Design around the world and throughout the ages has utilized universal principles that apply to all art forms whether it be painting, music, architecture, or garden design. This is a look at some of these basic design elements and how they apply in the landscape.


One design element that is often forgotten in the landscape is negative space. Also called white space in the graphic design world and Ma in Japanese design, negative space is used to balance a composition. This principle has a variety of applications in the landscape that make for better garden design.

Landscape patio with Lawn

A section of lawn provides visual relief from the other elements of this small yard.

Why so negative?
When we speak of “negative space” we are talking about open, blank, calm spaces that balance other elements of the garden. Trees, plants, garden ornaments, patio furniture and other things in the yard are all positive elements that can create visual overload if there is no “negative space” to balance things out.  Positive and negative elements work in harmony like the yin and the yang, so to speak. Good use of negative space helps highlight the focus of the garden whether it be plants or hardscape features like your patio/entertainment area.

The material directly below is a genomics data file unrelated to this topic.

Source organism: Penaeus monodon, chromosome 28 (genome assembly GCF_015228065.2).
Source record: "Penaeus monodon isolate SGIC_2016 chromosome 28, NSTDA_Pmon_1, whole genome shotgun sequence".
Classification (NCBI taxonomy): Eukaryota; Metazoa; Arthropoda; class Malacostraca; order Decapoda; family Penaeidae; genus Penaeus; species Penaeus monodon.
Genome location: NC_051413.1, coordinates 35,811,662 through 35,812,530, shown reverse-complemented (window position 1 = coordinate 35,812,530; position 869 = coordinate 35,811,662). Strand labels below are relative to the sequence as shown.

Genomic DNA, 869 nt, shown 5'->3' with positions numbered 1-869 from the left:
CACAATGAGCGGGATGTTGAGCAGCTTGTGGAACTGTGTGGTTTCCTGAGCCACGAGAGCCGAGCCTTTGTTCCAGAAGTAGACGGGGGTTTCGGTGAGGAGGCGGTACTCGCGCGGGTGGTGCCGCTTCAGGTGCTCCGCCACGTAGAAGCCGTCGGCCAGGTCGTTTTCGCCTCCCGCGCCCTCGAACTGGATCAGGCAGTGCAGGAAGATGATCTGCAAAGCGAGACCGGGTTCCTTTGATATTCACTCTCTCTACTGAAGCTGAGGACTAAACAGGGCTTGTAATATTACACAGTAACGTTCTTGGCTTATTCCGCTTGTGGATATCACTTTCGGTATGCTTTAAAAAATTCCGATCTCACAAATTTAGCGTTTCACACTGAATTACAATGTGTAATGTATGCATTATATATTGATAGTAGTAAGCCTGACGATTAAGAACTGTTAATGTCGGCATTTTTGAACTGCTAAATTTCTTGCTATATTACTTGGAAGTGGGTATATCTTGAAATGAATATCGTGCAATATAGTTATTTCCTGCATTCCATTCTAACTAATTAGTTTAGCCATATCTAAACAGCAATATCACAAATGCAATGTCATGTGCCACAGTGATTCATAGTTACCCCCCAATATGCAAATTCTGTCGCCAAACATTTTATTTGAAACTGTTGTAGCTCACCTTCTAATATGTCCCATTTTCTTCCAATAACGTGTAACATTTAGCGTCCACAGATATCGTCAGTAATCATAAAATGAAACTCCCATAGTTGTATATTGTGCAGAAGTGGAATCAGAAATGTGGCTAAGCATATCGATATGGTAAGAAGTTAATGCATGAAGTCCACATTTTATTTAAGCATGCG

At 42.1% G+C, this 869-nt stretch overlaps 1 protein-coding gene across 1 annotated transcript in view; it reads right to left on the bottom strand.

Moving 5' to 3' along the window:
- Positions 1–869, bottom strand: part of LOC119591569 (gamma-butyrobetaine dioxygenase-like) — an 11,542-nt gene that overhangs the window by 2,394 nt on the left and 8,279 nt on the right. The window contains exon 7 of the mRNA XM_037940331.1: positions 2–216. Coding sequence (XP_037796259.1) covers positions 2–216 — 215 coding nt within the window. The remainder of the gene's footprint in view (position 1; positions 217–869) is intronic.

The interplay of positive and negative space creates balance in the landscape.

Creating balance in your garden
The most common form of negative space in the landscape is the lawn area. Besides providing a play area for the family, a uniform plane of green turf provides balance to plant beds and other elements in the garden. Clean flowing bed lines help define a lawn and give it form.

Backyard patio with lawn and gardens

A well-defined shape makes a negative space more distinct.

Alternatives to lawn
When a lawn is not the answer because of too much shade or maintenance concerns, ground covers or gravel areas can be substitutes to create negative space. Providing shape to these areas, instead of just filling in between everything else is the difference between good design and just sticking plants in the ground. Groundcover plants such as pachysandra and vinca minor both provide durable evergreen mats in shaded areas. Other “step-able” groundcovers such as mazus, thyme, and ajuga can survive some foot traffic and provide flowers to boot.

Gravel Path

A defined gravel path contrasts and balances this flower garden.

Gravel is another low to no maintenance alternative. Installing steel edging to contain the gravel helps define the space. The key to effective use of gravel, mulch, or whatever material you are using to form your negative space is a clean contrast to the other materials in the garden. It also must be proportionate in scale to the positive space (other elements) to provide balance.

Mulch Path with Stone Border

Mulch with a stone border serves as negative space in this garden.

So, when you are planning your garden and figuring out where to put everything, don’t forget to leave room for nothing!


By Ken Muellers, Lifetime CNLP

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